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'Football is what drives that community'

One of the club’s best-known junior clubs, Liffey Wanderers, will celebrate a memorable year this weekend.

Liffey Wanderers' Glen O'Connor celebrates winning the Junior Cup.
Liffey Wanderers' Glen O'Connor celebrates winning the Junior Cup.
Image: Ryan Byrne/INPHO

BEFORE THE FAI Junior Cup took pride of place on the inner city streets of south Dublin, and long before there was anyone around Townsend Street who would dare to dream that the FAI Intermediate Cup could be paraded from Macken Street to Pearse House, there were sing-songs pouring out of Doolan’s and Lynch’s and lifelong friendships forged in the Pearse Street area.

This was long before John ‘Wembo’ Young stepped up to the top job at the small but intensely proud Liffey Wanderers club. None of those destiny-changing prospects crossed his mind – their young babies to tend to and a whole other set of realities to contend with.

But like anyone in that tightknit Dublin neighborhood whose streets have pumped life and passion into the southside’s football scene, Young was a keen observer of each of the Liffey happenings.

“I remember myself and my wife Leila living in the newly-wed flats on Meades Terrace just off Hogan Place,” he recalled recently.

“It’s where we started out as a young couple. We were there for a few years. I’ve fond memories of putting the twins, Dean and Gary, to bed then looking out the flat window. I used to watch the Liffey families leave Doolan’s and Lynch’s after a few beverages and a good sing-song.”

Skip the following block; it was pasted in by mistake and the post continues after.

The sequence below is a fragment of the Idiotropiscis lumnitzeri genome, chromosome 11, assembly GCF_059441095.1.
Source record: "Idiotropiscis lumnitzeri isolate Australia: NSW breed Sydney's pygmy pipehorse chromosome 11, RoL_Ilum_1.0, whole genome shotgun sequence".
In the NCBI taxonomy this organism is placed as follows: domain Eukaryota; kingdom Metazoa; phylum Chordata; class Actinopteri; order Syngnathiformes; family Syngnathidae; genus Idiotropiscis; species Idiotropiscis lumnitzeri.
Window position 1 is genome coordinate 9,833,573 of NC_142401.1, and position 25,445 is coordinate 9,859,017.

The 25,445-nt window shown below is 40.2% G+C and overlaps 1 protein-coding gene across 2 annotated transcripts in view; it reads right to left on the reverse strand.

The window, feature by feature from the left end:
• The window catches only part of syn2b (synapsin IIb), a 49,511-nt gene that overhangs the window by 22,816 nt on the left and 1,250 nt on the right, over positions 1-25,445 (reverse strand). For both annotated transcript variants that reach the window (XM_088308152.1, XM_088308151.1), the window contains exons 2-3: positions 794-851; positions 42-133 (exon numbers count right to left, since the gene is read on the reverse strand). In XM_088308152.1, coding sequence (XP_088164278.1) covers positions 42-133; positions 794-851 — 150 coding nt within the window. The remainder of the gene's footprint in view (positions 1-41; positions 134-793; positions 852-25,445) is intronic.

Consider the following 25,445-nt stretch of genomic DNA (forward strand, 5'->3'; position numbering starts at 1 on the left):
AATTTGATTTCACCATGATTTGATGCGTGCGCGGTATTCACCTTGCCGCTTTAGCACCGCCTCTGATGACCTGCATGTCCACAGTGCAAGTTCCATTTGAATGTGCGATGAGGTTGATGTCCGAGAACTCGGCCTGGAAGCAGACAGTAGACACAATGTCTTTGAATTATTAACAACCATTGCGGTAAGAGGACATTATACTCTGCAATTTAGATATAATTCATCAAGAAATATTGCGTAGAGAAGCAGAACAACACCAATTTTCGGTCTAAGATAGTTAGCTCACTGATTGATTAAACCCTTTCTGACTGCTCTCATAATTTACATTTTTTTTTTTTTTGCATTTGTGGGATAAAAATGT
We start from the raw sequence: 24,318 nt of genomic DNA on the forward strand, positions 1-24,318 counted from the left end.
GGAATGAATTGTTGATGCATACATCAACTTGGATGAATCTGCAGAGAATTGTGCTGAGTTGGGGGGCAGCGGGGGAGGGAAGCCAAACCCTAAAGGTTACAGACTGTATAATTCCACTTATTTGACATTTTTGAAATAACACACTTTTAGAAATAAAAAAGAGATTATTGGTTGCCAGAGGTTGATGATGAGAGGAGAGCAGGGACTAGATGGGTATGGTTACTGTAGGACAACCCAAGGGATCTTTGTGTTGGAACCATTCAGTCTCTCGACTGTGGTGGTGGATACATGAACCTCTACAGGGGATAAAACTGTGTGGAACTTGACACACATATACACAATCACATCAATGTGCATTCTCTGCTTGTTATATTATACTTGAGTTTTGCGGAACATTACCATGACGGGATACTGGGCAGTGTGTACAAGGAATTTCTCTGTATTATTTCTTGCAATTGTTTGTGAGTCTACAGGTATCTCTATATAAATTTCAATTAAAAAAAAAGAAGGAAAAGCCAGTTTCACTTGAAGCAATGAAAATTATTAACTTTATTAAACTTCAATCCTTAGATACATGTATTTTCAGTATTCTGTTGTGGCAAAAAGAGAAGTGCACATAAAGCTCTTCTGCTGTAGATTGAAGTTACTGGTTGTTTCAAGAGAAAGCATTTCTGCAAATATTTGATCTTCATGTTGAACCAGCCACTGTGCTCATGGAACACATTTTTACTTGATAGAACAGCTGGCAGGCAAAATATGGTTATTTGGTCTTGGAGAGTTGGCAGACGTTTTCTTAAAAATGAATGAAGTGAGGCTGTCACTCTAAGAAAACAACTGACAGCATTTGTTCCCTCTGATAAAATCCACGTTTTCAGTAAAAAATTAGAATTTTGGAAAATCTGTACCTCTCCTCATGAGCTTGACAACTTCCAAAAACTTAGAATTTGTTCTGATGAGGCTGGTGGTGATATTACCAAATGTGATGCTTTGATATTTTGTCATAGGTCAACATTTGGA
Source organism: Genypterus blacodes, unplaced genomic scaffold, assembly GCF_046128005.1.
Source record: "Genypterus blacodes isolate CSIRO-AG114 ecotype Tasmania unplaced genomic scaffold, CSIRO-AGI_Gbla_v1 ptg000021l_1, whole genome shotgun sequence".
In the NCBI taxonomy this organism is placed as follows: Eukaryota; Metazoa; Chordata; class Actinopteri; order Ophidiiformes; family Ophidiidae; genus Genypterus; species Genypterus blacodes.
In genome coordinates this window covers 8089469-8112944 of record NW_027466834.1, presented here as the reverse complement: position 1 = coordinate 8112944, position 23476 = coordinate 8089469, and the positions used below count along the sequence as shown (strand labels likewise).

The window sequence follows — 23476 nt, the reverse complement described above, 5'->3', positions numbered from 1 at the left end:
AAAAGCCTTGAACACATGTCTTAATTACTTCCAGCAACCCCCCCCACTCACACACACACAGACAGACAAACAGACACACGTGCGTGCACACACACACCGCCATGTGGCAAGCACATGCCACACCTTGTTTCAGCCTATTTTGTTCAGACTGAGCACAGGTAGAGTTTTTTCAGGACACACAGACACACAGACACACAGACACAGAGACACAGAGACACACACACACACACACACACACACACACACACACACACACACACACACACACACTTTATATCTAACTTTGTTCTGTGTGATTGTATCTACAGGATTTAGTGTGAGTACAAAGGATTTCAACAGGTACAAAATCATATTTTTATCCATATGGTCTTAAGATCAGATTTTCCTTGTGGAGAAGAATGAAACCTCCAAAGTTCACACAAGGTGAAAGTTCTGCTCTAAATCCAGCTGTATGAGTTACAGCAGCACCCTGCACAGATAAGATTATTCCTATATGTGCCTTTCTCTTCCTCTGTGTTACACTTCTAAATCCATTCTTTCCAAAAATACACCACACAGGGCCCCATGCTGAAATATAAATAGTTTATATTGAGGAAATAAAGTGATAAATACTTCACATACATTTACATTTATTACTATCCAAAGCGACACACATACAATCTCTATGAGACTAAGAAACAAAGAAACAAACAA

May’s dramatic Intermediate Cup victory over Cork’s Cobh Wanderers at the Aviva Stadium shocked a lot of football people who weren’t fortunate enough to grow up 20 minutes from Lansdowne Road.

For anyone who did, however, it was an inevitable conclusion to the meteoric rise of the sort of club which feeds off the energy of family and friends.

“We’re very much a Liffey’s family ourselves, myself, Leila and the twins,” said Young. “It’s who we are.  We are part of a bigger community, football is what drives that community, and we have momentum now.”

Back in 2015, blue and white flags ushered the singing Liffey supporters down Pearse Street as they made their way to the Aviva for that year’s decider.  Young took Liffeys past their archrivals Sheriff to lift the FAI Junior Cup.

“We wanted it badly,” recalls Young. “We had two successful seasons under our belt.  For me it was all about team discipline. We needed poise when we faced Sheriff – they’re a powerhouse but I knew discipline would see us through the 90 minutes.”

Discipline and composure is a mantra for Young from lessons learned early as the manager at St Pat’s CY.

“I was doing a talk after a game and started at one player then ended up lashing the lot of them.  I was seeing stars leaving that meeting.  That night I realised that team talks needed better control from me first.”

As a schoolboy Young remained loyal to Quayside under the guidance of manager Noel Fox.  As a teenager he played for Bath Rangers then joined Markievicz Celtic in the men’s league.

“At times, I was overly aggressive.  I wanted to batter the opposition in a game,” he confesses.